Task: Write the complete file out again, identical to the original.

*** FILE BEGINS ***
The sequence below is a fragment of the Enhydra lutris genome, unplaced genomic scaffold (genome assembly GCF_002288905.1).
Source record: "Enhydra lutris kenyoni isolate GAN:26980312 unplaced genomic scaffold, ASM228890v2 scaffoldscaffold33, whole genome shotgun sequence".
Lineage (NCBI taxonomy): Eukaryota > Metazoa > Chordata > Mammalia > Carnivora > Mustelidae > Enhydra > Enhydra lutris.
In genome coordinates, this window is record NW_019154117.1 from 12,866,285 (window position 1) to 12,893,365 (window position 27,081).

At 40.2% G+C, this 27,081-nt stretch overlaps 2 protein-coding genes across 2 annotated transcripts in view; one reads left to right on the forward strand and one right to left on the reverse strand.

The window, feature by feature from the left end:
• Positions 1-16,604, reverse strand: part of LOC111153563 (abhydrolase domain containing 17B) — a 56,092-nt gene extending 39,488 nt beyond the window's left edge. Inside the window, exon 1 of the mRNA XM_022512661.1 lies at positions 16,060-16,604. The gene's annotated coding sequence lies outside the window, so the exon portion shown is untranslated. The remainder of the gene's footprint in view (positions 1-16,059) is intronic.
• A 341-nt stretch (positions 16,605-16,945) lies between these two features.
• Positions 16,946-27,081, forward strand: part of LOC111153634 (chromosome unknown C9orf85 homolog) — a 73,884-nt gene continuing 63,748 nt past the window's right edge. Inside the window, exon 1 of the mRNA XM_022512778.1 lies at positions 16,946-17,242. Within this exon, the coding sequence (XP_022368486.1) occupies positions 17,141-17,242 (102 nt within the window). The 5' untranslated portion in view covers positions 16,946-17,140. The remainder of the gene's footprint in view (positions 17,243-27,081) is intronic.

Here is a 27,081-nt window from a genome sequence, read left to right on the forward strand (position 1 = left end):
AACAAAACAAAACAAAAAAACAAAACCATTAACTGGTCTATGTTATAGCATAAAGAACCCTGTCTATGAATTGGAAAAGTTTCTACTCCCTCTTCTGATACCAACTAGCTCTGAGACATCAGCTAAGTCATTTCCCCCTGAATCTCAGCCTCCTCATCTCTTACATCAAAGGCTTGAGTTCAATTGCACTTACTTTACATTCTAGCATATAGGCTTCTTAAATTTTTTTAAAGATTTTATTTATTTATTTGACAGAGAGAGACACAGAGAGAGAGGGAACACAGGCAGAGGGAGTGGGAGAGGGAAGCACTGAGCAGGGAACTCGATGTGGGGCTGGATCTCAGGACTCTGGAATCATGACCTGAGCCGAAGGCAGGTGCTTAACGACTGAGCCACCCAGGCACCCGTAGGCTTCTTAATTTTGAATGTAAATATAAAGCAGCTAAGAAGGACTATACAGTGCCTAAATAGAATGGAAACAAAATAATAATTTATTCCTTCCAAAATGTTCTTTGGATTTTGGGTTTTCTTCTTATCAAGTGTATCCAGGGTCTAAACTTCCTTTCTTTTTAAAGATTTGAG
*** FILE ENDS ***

The sequence below is a fragment of the Enhydra lutris genome, unplaced genomic scaffold (genome assembly GCF_002288905.1).
Source record: "Enhydra lutris kenyoni isolate GAN:26980312 unplaced genomic scaffold, ASM228890v2 scaffoldscaffold33, whole genome shotgun sequence".
Lineage (NCBI taxonomy): Eukaryota > Metazoa > Chordata > Mammalia > Carnivora > Mustelidae > Enhydra > Enhydra lutris.
In genome coordinates, this window is record NW_019154117.1 from 12,866,285 (window position 1) to 12,893,365 (window position 27,081).

At 40.2% G+C, this 27,081-nt stretch overlaps 2 protein-coding genes across 2 annotated transcripts in view; one reads left to right on the forward strand and one right to left on the reverse strand.

The window, feature by feature from the left end:
• Positions 1-16,604, reverse strand: part of LOC111153563 (abhydrolase domain containing 17B) — a 56,092-nt gene extending 39,488 nt beyond the window's left edge. Inside the window, exon 1 of the mRNA XM_022512661.1 lies at positions 16,060-16,604. The gene's annotated coding sequence lies outside the window, so the exon portion shown is untranslated. The remainder of the gene's footprint in view (positions 1-16,059) is intronic.
• A 341-nt stretch (positions 16,605-16,945) lies between these two features.
• Positions 16,946-27,081, forward strand: part of LOC111153634 (chromosome unknown C9orf85 homolog) — a 73,884-nt gene continuing 63,748 nt past the window's right edge. Inside the window, exon 1 of the mRNA XM_022512778.1 lies at positions 16,946-17,242. Within this exon, the coding sequence (XP_022368486.1) occupies positions 17,141-17,242 (102 nt within the window). The 5' untranslated portion in view covers positions 16,946-17,140. The remainder of the gene's footprint in view (positions 17,243-27,081) is intronic.

Here is a 27,081-nt window from a genome sequence, read left to right on the forward strand (position 1 = left end):
AACAAAACAAAACAAAAAAACAAAACCATTAACTGGTCTATGTTATAGCATAAAGAACCCTGTCTATGAATTGGAAAAGTTTCTACTCCCTCTTCTGATACCAACTAGCTCTGAGACATCAGCTAAGTCATTTCCCCCTGAATCTCAGCCTCCTCATCTCTTACATCAAAGGCTTGAGTTCAATTGCACTTACTTTACATTCTAGCATATAGGCTTCTTAAATTTTTTTAAAGATTTTATTTATTTATTTGACAGAGAGAGACACAGAGAGAGAGGGAACACAGGCAGAGGGAGTGGGAGAGGGAAGCACTGAGCAGGGAACTCGATGTGGGGCTGGATCTCAGGACTCTGGAATCATGACCTGAGCCGAAGGCAGGTGCTTAACGACTGAGCCACCCAGGCACCCGTAGGCTTCTTAATTTTGAATGTAAATATAAAGCAGCTAAGAAGGACTATACAGTGCCTAAATAGAATGGAAACAAAATAATAATTTATTCCTTCCAAAATGTTCTTTGGATTTTGGGTTTTCTTCTTATCAAGTGTATCCAGGGTCTAAACTTCCTTTCTTTTTAAAGATTTGAG